'Smallville' among releases in slim new Blu-ray titles list

by Doug Nye

McClatchy-Tribune News Service (MCT)

25 August 2009


It seems fitting that “Smallville: The Complete Eighth Season” (Warner, 2008-09, $79.98) is among the better offerings during a week when the number of new Blu-ray titles are ... well ... small.

But don’t worry, high-definition Blu-ray enthusiasts. Things are about to get much, much better as fall nears with the holiday season not far behind.

“Smallville” began in the fall of 2001 as a series about Clark Kent’s teenage years. As most everyone knows, baby Clark came to Earth in a rocket ship from the doomed planet Krypton. He was found and raised by Jonathan and Martha Kent (John Schneider and Annette O’Toole) and eventually attended Smallville High Shool.

Plenty has happened since that first season. Clark’s high school days are far behind him. He has had his Fortress of Solitude, has entered the Phantom Zone and commuted with the spirit of his dead father Jor-El. Meanwhile, long-time friend Lex Luthor has finally started down the path of big-time crime.

In the finale of season seven, the Fortress collapsed and Kent and Luthor were missing. Such DC heroes as The Green Arrow, Black Canary and Aquaman join forces to search for Kent in the first episode of season eight. This is also the season when Clark Kent begins working fulltime at The Daily Planet newspaper. Tom Welling stars as Kent.

It all looks great on Blu-ray. The set includes 22 episodes. The ninth season of “Smallville” is scheduled to begin Sept. 25 on The CW. Recommended.

Other Blu-ray releases:

“Fighting” (Universal, 2009, $39.98): This is an OK tale about the world of bare-knuckle street fighting. Shawn MacArthur (Channing Tatum) is a small-town kid who is given a chance by hustler Harvey Borden (Terrence Howard) to make it in the fighting game in New York City. Shawn aims to climb all the way to the top but finds several obstacles in his path.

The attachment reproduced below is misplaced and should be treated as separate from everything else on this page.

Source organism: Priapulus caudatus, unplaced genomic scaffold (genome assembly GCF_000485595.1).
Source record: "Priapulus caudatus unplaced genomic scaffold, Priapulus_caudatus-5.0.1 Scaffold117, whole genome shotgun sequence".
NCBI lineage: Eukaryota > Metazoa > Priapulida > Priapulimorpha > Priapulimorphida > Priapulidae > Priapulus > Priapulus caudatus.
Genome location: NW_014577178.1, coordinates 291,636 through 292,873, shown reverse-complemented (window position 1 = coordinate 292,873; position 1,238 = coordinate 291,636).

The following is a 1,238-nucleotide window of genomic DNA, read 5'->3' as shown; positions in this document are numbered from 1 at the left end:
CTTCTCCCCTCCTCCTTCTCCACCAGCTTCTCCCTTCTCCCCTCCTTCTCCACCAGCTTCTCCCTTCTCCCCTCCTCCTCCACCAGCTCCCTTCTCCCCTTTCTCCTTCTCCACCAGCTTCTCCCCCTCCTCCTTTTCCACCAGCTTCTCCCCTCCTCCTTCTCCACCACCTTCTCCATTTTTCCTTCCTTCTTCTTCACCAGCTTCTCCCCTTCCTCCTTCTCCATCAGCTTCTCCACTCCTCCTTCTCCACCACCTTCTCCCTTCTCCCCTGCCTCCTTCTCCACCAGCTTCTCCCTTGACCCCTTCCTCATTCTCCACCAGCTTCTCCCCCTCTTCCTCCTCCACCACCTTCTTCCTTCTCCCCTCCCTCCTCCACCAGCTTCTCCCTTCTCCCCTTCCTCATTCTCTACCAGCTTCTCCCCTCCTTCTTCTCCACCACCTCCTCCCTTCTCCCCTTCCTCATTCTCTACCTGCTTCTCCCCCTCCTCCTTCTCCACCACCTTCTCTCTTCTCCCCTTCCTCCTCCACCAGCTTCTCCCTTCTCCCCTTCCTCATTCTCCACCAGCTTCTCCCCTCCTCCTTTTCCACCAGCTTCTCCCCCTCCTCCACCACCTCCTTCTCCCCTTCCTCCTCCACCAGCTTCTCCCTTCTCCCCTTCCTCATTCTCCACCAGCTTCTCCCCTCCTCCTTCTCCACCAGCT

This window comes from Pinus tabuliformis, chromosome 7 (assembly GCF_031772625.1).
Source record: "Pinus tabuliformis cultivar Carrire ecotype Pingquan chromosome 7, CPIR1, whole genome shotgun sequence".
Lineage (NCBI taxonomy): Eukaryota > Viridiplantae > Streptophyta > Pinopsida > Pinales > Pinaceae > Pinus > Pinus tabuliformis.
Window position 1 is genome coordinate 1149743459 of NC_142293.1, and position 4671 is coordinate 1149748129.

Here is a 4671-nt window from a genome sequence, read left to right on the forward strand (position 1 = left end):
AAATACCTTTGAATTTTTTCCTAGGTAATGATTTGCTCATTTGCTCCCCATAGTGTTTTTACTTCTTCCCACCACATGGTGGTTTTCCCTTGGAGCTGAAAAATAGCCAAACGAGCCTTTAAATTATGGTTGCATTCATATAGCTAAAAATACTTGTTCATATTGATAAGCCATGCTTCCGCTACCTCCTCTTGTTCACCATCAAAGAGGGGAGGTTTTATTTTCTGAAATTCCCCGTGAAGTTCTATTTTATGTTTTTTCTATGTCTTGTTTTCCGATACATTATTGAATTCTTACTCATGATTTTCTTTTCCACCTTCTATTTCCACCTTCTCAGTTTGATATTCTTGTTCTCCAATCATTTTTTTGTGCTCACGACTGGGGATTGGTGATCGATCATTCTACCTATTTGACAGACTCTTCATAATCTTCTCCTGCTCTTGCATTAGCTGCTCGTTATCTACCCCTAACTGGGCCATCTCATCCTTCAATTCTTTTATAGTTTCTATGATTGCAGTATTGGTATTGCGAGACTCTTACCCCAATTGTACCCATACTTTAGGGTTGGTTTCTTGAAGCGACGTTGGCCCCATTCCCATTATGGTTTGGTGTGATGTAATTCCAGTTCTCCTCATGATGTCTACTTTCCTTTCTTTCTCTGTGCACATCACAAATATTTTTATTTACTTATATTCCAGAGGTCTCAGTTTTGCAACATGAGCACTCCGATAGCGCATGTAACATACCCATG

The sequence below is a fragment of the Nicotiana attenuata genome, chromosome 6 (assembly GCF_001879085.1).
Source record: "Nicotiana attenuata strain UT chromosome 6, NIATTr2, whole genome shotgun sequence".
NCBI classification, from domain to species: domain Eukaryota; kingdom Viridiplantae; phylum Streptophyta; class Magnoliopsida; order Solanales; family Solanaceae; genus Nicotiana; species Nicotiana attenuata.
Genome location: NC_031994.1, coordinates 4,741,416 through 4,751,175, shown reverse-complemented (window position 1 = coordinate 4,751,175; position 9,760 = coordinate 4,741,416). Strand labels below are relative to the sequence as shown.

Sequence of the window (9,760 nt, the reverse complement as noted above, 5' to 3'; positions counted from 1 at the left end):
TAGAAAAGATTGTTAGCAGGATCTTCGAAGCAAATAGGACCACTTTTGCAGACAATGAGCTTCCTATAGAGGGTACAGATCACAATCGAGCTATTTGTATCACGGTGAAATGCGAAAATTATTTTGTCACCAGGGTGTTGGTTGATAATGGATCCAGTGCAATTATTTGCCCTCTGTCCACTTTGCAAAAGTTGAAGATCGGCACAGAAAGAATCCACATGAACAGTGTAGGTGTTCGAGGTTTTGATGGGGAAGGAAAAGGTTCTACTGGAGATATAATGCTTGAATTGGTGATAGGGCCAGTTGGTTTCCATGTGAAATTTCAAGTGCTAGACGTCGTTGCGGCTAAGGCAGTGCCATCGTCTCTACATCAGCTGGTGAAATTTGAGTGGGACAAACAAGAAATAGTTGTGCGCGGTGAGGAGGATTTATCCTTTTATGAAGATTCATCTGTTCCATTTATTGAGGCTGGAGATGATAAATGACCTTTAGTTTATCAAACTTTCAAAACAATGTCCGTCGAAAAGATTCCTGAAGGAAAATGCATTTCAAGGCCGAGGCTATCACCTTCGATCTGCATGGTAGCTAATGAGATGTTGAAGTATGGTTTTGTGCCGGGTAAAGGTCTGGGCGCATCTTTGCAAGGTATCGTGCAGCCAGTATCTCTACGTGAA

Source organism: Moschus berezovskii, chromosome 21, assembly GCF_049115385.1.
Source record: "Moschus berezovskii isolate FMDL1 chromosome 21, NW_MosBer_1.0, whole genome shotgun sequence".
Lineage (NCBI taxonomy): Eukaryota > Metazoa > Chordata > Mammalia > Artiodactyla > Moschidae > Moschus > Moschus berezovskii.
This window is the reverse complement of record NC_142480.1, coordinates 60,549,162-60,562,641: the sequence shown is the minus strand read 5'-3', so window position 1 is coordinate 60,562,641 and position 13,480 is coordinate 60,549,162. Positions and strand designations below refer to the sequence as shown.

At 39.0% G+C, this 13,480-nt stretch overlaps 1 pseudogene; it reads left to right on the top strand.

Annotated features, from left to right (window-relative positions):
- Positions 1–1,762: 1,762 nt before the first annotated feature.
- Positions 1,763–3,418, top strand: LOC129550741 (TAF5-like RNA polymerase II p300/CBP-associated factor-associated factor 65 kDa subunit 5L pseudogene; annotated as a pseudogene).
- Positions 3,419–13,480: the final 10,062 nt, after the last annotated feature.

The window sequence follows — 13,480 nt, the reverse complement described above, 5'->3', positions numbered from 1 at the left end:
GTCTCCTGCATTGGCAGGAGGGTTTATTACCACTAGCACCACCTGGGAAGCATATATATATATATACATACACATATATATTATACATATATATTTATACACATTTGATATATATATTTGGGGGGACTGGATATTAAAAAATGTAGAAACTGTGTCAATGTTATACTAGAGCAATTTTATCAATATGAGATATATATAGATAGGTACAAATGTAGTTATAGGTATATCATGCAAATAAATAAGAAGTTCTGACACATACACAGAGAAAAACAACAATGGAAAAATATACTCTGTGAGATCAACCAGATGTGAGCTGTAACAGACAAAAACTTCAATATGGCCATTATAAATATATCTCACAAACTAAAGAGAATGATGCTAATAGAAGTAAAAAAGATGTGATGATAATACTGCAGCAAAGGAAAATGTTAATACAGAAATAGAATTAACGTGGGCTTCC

“Duplicity” (Universal, 2009, $39.98): This is one of those movies you feel the need to watch again to figure out what’s going on, but even then you might not quite get it. Adding to the confusion is that the story jumps back and forth in time. It’s all about corporate spying. Julia Roberts works for Tim Wilkinson’s company and Clive Owen works for Pail Giamatti’s company, or is it the other round? Roberts and Owens fall for each other, or do they? Are the affairs all part of the spy game, too? Does anybody really care?

“Adventureland” (Walt Disney, 2009, $44.99): A nice little comedy set in the summer of 1987. James Brennan (Jesse Eisenberg) plans to spend the warm months in New York City, but when his dad loses his job, James has to go work to make money for grad school. He finds a job at a second-rate Pittsburgh amusement park. It’s not exactly fun until he meets Em (Kristen Stewart) and the summer begins to look better.

“How to Lose a Guy in 10 Days” (Paramount, 2003, $29.99): Kate Hudson plays magazine columnist Andie Anderson, who plans to write a first-person account of what to do to drive a man out of your life. Her challenge is Benjamin Barry (Matthew McConaughey), who has made a bet that he can make any woman fall madly in love with him.

“Children of the Corn” (Anchor Bay, 1984, $29.97): In this Stephen King chiller, Peter Horton and Linda Hamilton play a couple who are driving cross country until they are sidetracked in Nebraska. There, they encounter a group of terrifying youngsters who murder adults and worship “something” in a cornfield. R. G. Armstrong also is in the cast.

“Lie to Me: Season One” (20th Century Fox, 2009, $59.99): Tom Roth plays Dr. Carl Lightman, who can figure out if people are telling the truth by observing their body language and facial expressions. He uses his talent to help solve criminal cases. Kelli Williams plays his partner, Dr. Gillian Foster. The set includes all 13 first season episodes.

//Mixed media

NYFF 2017: 'Mudbound'

// Notes from the Road

"Dee Rees’ churning and melodramatic epic follows two families in 1940s Mississippi, one black and one white, and the wars they fight abroad and at home.

READ the article